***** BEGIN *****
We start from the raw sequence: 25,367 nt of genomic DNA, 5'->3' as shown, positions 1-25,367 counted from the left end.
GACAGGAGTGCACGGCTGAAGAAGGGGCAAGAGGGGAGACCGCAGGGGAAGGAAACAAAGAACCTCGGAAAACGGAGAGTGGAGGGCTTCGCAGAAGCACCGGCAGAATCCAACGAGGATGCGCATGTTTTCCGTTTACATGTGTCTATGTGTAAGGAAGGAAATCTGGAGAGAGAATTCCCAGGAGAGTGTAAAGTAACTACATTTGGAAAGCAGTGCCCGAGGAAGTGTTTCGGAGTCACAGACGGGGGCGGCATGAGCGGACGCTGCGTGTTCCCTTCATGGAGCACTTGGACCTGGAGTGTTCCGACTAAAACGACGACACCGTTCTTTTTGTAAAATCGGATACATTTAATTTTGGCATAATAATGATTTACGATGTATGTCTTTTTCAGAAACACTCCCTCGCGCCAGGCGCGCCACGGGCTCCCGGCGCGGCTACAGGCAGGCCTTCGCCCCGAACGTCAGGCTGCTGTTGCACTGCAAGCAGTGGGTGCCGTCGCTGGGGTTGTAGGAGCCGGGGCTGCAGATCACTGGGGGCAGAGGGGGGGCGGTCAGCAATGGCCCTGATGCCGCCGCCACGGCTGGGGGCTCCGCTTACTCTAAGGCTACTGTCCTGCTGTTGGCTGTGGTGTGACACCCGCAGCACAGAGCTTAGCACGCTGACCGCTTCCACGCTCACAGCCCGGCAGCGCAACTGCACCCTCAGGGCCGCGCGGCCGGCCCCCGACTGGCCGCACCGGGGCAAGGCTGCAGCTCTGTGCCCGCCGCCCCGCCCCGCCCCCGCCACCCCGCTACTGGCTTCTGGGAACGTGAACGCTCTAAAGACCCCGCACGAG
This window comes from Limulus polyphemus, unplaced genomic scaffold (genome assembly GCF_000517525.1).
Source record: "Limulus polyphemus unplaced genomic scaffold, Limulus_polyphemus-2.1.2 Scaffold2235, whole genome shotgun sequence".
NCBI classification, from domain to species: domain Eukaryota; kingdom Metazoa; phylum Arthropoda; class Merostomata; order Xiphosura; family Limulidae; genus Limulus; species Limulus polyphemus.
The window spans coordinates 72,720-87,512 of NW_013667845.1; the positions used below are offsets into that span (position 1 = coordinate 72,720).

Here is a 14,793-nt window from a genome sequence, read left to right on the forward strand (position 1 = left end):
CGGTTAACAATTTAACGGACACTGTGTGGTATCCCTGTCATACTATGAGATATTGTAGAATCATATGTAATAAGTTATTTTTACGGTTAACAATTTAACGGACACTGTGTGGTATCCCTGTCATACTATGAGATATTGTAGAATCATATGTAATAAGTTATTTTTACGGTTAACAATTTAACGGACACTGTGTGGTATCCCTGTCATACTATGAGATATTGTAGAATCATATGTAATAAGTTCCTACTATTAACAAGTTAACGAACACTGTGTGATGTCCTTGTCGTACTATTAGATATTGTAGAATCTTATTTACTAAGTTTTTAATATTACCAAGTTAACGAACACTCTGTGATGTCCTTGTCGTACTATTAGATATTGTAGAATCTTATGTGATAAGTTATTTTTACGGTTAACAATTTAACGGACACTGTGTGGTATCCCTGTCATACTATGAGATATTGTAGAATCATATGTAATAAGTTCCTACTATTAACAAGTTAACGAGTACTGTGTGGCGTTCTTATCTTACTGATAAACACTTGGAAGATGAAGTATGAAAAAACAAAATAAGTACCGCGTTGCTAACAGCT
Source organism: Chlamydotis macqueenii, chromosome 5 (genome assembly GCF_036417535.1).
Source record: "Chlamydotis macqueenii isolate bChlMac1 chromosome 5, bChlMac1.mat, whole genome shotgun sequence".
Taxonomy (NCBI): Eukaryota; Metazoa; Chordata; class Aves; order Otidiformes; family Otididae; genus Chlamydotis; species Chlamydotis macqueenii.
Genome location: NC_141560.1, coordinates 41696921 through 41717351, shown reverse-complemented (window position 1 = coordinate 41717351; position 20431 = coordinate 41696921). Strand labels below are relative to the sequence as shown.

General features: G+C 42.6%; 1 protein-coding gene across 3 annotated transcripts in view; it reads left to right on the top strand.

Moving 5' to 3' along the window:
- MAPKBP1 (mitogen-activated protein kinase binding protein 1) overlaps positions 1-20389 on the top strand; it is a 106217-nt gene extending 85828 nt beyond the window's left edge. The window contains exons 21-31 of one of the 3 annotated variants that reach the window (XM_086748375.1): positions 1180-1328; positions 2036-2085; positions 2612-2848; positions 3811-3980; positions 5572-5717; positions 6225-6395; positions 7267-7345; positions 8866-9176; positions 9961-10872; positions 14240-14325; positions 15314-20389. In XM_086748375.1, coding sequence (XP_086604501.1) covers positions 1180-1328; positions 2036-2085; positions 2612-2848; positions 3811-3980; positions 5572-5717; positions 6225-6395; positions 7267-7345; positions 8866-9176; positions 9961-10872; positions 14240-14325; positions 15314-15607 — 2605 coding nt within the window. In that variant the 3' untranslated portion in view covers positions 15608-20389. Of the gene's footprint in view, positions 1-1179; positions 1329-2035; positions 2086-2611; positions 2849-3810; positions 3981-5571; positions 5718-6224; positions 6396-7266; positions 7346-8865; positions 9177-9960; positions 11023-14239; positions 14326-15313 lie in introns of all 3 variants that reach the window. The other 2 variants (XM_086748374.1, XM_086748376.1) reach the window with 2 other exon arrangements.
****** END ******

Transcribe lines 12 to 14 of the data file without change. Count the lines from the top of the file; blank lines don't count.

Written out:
Genome location: NC_141560.1, coordinates 41696921 through 41717351, shown reverse-complemented (window position 1 = coordinate 41717351; position 20431 = coordinate 41696921). Strand labels below are relative to the sequence as shown.

General features: G+C 42.6%; 1 protein-coding gene across 3 annotated transcripts in view; it reads left to right on the top strand.

Moving 5' to 3' along the window: